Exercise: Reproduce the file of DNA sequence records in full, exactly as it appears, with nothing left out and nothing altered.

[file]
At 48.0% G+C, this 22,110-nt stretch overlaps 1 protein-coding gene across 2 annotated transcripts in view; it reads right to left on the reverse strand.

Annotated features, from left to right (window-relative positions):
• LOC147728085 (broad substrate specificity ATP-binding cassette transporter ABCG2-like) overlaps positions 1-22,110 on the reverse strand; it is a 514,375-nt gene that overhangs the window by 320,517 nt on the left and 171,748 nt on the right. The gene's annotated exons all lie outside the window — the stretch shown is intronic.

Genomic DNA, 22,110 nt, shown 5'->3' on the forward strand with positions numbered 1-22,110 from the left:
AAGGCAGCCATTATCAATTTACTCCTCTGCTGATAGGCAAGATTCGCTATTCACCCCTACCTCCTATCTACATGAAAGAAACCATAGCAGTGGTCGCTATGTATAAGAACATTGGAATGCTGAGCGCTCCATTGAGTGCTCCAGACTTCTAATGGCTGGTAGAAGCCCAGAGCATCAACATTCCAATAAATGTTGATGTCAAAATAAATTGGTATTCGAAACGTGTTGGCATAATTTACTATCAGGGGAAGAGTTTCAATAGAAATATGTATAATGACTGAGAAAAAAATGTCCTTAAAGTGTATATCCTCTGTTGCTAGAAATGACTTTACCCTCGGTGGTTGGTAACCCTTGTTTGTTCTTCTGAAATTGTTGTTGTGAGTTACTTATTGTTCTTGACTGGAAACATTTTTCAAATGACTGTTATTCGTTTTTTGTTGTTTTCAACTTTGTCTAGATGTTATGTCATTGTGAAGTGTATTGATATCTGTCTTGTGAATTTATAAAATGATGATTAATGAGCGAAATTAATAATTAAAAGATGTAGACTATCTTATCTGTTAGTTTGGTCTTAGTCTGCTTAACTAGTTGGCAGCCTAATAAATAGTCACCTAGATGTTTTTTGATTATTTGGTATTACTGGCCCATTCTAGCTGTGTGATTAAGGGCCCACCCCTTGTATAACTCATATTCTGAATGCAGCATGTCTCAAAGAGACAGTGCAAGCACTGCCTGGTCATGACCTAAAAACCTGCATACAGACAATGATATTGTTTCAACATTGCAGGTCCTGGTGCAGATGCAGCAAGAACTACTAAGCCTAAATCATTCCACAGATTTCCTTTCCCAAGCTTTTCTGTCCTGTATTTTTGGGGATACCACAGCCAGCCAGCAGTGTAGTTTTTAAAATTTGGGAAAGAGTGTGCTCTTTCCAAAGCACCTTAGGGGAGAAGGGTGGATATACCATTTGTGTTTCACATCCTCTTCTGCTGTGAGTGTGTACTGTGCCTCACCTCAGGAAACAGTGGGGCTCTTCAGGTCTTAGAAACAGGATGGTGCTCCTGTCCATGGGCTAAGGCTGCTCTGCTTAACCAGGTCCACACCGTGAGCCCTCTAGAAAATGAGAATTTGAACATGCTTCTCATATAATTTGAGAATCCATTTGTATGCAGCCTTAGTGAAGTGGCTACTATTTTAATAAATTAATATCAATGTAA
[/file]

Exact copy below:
At 48.0% G+C, this 22,110-nt stretch overlaps 1 protein-coding gene across 2 annotated transcripts in view; it reads right to left on the reverse strand.

Annotated features, from left to right (window-relative positions):
• LOC147728085 (broad substrate specificity ATP-binding cassette transporter ABCG2-like) overlaps positions 1-22,110 on the reverse strand; it is a 514,375-nt gene that overhangs the window by 320,517 nt on the left and 171,748 nt on the right. The gene's annotated exons all lie outside the window — the stretch shown is intronic.

Genomic DNA, 22,110 nt, shown 5'->3' on the forward strand with positions numbered 1-22,110 from the left:
AAGGCAGCCATTATCAATTTACTCCTCTGCTGATAGGCAAGATTCGCTATTCACCCCTACCTCCTATCTACATGAAAGAAACCATAGCAGTGGTCGCTATGTATAAGAACATTGGAATGCTGAGCGCTCCATTGAGTGCTCCAGACTTCTAATGGCTGGTAGAAGCCCAGAGCATCAACATTCCAATAAATGTTGATGTCAAAATAAATTGGTATTCGAAACGTGTTGGCATAATTTACTATCAGGGGAAGAGTTTCAATAGAAATATGTATAATGACTGAGAAAAAAATGTCCTTAAAGTGTATATCCTCTGTTGCTAGAAATGACTTTACCCTCGGTGGTTGGTAACCCTTGTTTGTTCTTCTGAAATTGTTGTTGTGAGTTACTTATTGTTCTTGACTGGAAACATTTTTCAAATGACTGTTATTCGTTTTTTGTTGTTTTCAACTTTGTCTAGATGTTATGTCATTGTGAAGTGTATTGATATCTGTCTTGTGAATTTATAAAATGATGATTAATGAGCGAAATTAATAATTAAAAGATGTAGACTATCTTATCTGTTAGTTTGGTCTTAGTCTGCTTAACTAGTTGGCAGCCTAATAAATAGTCACCTAGATGTTTTTTGATTATTTGGTATTACTGGCCCATTCTAGCTGTGTGATTAAGGGCCCACCCCTTGTATAACTCATATTCTGAATGCAGCATGTCTCAAAGAGACAGTGCAAGCACTGCCTGGTCATGACCTAAAAACCTGCATACAGACAATGATATTGTTTCAACATTGCAGGTCCTGGTGCAGATGCAGCAAGAACTACTAAGCCTAAATCATTCCACAGATTTCCTTTCCCAAGCTTTTCTGTCCTGTATTTTTGGGGATACCACAGCCAGCCAGCAGTGTAGTTTTTAAAATTTGGGAAAGAGTGTGCTCTTTCCAAAGCACCTTAGGGGAGAAGGGTGGATATACCATTTGTGTTTCACATCCTCTTCTGCTGTGAGTGTGTACTGTGCCTCACCTCAGGAAACAGTGGGGCTCTTCAGGTCTTAGAAACAGGATGGTGCTCCTGTCCATGGGCTAAGGCTGCTCTGCTTAACCAGGTCCACACCGTGAGCCCTCTAGAAAATGAGAATTTGAACATGCTTCTCATATAATTTGAGAATCCATTTGTATGCAGCCTTAGTGAAGTGGCTACTATTTTAATAAATTAATATCAATGTAA